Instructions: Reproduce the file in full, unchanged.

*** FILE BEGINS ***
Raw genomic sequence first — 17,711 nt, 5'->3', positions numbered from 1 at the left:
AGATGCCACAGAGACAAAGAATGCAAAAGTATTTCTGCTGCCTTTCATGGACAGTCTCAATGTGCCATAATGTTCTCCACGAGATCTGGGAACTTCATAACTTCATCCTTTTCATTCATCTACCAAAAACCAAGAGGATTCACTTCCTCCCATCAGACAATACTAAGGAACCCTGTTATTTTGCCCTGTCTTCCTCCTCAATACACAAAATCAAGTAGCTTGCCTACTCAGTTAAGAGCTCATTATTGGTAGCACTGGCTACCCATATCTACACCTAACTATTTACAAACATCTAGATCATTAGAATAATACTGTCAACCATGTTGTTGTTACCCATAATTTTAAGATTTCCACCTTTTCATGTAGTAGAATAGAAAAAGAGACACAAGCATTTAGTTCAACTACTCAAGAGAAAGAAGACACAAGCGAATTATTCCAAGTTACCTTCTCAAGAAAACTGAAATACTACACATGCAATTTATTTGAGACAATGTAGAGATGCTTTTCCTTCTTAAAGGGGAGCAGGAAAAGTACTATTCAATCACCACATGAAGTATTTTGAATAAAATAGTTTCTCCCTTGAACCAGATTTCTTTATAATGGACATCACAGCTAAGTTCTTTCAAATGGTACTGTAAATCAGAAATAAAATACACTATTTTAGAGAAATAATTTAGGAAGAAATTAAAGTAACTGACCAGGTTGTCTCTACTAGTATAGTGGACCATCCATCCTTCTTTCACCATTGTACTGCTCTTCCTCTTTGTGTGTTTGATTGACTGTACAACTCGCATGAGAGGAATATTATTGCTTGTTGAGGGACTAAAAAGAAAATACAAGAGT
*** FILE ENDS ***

Raw genomic sequence first — 17,711 nt, 5'->3', positions numbered from 1 at the left:
AGATGCCACAGAGACAAAGAATGCAAAAGTATTTCTGCTGCCTTTCATGGACAGTCTCAATGTGCCATAATGTTCTCCACGAGATCTGGGAACTTCATAACTTCATCCTTTTCATTCATCTACCAAAAACCAAGAGGATTCACTTCCTCCCATCAGACAATACTAAGGAACCCTGTTATTTTGCCCTGTCTTCCTCCTCAATACACAAAATCAAGTAGCTTGCCTACTCAGTTAAGAGCTCATTATTGGTAGCACTGGCTACCCATATCTACACCTAACTATTTACAAACATCTAGATCATTAGAATAATACTGTCAACCATGTTGTTGTTACCCATAATTTTAAGATTTCCACCTTTTCATGTAGTAGAATAGAAAAAGAGACACAAGCATTTAGTTCAACTACTCAAGAGAAAGAAGACACAAGCGAATTATTCCAAGTTACCTTCTCAAGAAAACTGAAATACTACACATGCAATTTATTTGAGACAATGTAGAGATGCTTTTCCTTCTTAAAGGGGAGCAGGAAAAGTACTATTCAATCACCACATGAAGTATTTTGAATAAAATAGTTTCTCCCTTGAACCAGATTTCTTTATAATGGACATCACAGCTAAGTTCTTTCAAATGGTACTGTAAATCAGAAATAAAATACACTATTTTAGAGAAATAATTTAGGAAGAAATTAAAGTAACTGACCAGGTTGTCTCTACTAGTATAGTGGACCATCCATCCTTCTTTCACCATTGTACTGCTCTTCCTCTTTGTGTGTTTGATTGACTGTACAACTCGCATGAGAGGAATATTATTGCTTGTTGAGGGACTAAAAAGAAAATACAAGAGT